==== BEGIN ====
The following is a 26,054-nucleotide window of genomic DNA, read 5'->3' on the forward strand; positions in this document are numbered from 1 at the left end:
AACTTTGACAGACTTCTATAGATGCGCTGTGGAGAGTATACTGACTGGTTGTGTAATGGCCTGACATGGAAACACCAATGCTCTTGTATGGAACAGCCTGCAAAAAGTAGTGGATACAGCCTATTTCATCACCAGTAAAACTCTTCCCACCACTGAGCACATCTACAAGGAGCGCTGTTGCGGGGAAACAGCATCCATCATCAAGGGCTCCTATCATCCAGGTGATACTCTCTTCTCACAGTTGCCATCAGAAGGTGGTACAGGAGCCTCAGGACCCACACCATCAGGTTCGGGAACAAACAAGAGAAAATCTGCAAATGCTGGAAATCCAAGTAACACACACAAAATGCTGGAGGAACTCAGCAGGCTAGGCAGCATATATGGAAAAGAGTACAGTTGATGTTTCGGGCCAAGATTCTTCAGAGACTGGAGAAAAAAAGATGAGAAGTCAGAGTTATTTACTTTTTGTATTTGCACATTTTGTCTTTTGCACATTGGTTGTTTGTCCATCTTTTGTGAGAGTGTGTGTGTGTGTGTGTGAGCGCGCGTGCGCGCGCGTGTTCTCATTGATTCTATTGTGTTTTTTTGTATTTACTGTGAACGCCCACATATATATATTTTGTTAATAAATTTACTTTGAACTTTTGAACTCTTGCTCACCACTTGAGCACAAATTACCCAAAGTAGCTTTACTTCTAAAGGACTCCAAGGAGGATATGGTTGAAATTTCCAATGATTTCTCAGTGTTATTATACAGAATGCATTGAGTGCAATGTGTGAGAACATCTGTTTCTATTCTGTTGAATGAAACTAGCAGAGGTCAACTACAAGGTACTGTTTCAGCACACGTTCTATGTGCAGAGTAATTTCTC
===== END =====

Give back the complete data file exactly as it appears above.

The following is a 26,054-nucleotide window of genomic DNA, read 5'->3' on the forward strand; positions in this document are numbered from 1 at the left end:
AACTTTGACAGACTTCTATAGATGCGCTGTGGAGAGTATACTGACTGGTTGTGTAATGGCCTGACATGGAAACACCAATGCTCTTGTATGGAACAGCCTGCAAAAAGTAGTGGATACAGCCTATTTCATCACCAGTAAAACTCTTCCCACCACTGAGCACATCTACAAGGAGCGCTGTTGCGGGGAAACAGCATCCATCATCAAGGGCTCCTATCATCCAGGTGATACTCTCTTCTCACAGTTGCCATCAGAAGGTGGTACAGGAGCCTCAGGACCCACACCATCAGGTTCGGGAACAAACAAGAGAAAATCTGCAAATGCTGGAAATCCAAGTAACACACACAAAATGCTGGAGGAACTCAGCAGGCTAGGCAGCATATATGGAAAAGAGTACAGTTGATGTTTCGGGCCAAGATTCTTCAGAGACTGGAGAAAAAAAGATGAGAAGTCAGAGTTATTTACTTTTTGTATTTGCACATTTTGTCTTTTGCACATTGGTTGTTTGTCCATCTTTTGTGAGAGTGTGTGTGTGTGTGTGTGAGCGCGCGTGCGCGCGCGTGTTCTCATTGATTCTATTGTGTTTTTTTGTATTTACTGTGAACGCCCACATATATATATTTTGTTAATAAATTTACTTTGAACTTTTGAACTCTTGCTCACCACTTGAGCACAAATTACCCAAAGTAGCTTTACTTCTAAAGGACTCCAAGGAGGATATGGTTGAAATTTCCAATGATTTCTCAGTGTTATTATACAGAATGCATTGAGTGCAATGTGTGAGAACATCTGTTTCTATTCTGTTGAATGAAACTAGCAGAGGTCAACTACAAGGTACTGTTTCAGCACACGTTCTATGTGCAGAGTAATTTCTC